Akeld : Maelmin, Milfield and Akeld Strother
One final point is worth noting in this context. Milfield does not seem to have formed a separate township before the 16th century (cf. NCH XI (1922), 243-4). Instead it seems to have constituted a detached and marginally exploited part of Akeld township known as Akeld Strother during the medieval period.
Thus in 1349 Adam Davidman of Akeld gave to Walter of Hakeford and his heirs various parcels of land in the peat moss in the vill and territories of Akeld and Akeld Strother, including half an acre of land on ‘le Milnefeld’ between the land of William Heron and that of Robert Haggerston (NCH XI (1922), 236-7 & 243 n.3).
In 1512 a Scottish force was ambushed in ‘a brome felde called Mylfeld’, a description which suggests the area was still not intensively cultivated at that date (cf. NCH XI (1922), 243). The earliest reference to an actual township centred on Milfield is provided by the border commissioners, Bowes and Ellerker, in 1541, who note ‘the towneshippe of Mylnefelde conteyneth vi husband lands plenyshed without any fortresse or barmekyn and ys of th’inherytaunce of a wedowe late the wife of Mychaell Muschiens (Muschamp) (cf. Bates 1891, 34).
It might at first seem odd that the former centre of a large multiple estate should dwindle to such insignificance, with little indication of permanent dwellings and no evidence that it developed into a township community during the high medieval era.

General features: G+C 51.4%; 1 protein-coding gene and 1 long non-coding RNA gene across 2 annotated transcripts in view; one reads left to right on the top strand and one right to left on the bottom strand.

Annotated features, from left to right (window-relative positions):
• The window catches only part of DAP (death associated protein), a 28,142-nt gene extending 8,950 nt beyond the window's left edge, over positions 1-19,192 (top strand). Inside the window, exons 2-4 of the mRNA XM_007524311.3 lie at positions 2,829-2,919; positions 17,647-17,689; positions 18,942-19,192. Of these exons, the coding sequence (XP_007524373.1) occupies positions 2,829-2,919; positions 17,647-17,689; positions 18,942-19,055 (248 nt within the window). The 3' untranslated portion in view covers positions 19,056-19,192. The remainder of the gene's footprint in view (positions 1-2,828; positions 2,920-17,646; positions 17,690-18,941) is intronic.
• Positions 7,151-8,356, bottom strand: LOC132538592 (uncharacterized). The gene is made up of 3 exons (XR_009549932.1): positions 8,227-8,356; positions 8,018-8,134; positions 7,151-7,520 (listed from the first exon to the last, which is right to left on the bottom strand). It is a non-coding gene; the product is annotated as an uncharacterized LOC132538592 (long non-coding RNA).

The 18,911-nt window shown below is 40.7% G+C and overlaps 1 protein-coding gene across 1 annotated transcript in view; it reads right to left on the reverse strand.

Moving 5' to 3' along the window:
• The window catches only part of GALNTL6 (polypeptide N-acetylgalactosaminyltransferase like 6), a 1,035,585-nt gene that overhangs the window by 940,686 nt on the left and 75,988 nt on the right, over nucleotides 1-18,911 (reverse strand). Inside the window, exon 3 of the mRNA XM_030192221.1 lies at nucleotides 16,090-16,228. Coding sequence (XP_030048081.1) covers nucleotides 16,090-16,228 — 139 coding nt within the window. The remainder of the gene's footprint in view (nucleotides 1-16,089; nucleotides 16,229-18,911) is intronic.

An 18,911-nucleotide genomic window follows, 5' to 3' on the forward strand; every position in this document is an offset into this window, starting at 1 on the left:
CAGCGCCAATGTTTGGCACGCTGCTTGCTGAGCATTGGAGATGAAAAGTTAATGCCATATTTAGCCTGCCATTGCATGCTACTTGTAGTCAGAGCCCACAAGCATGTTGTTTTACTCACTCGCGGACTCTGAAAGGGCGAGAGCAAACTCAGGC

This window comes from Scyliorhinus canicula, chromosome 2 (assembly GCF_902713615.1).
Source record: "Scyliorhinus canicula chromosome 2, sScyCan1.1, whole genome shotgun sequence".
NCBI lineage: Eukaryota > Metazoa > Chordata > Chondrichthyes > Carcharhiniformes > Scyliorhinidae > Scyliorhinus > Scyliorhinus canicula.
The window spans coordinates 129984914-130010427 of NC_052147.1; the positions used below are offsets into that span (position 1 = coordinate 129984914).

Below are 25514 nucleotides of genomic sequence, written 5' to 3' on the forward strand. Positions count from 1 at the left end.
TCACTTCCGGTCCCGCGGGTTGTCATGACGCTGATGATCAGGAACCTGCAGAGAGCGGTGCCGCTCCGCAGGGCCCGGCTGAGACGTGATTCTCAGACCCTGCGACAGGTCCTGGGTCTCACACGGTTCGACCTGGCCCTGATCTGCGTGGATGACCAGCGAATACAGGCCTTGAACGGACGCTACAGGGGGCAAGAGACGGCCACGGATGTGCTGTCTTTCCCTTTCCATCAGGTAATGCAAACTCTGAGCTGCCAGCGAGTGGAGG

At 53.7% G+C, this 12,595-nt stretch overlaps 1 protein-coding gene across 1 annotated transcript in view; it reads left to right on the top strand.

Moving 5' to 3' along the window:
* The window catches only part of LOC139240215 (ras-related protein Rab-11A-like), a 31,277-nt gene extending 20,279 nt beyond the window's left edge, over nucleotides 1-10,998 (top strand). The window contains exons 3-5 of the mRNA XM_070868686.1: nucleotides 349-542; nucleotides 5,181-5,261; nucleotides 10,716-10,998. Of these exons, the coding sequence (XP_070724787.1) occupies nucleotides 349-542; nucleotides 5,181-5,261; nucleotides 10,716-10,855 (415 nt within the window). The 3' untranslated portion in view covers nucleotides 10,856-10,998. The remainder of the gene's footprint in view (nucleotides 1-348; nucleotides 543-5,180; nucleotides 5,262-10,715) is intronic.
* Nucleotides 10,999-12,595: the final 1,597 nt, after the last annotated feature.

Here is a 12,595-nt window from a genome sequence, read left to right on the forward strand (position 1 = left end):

And yet this is precisely what our theoretical understanding of multiple estates might lead us to expect. The estate centres were extra-township, or forinsec, i.e. they lay outside the territorial framework of the numerous township communities.
A site such as Maelmin or Ad Gefrin was an administrative and ceremonial centre, where the renders from the various townships making up the estate were collected and stored, to be consumed by the royal household during its periodic visits, but probably did not represent a focus of agricultural cultivation in its own right with a discrete tract of farmland.
Hence when the administrative complex at Maelmin was finally abandoned there was probably no resident community of agricultural cultivators which could simply be transformed into a straightforward township settlement, and instead the site was completely deserted.
Ad Gefrin may have undergone the same process of complete dereliction after that palace and estate centre was abandoned in the late 7th century, as Bede suggests (HE), but it had had more time than its successor to re-emerge as a small township community by the 13th century, when the vill or ‘hamlet’ of ‘Yever’ is first mentioned in documents such as the feudal survey of 1242 (Liber Feodorum II, 1119; cf. NCH XII (1922), 241).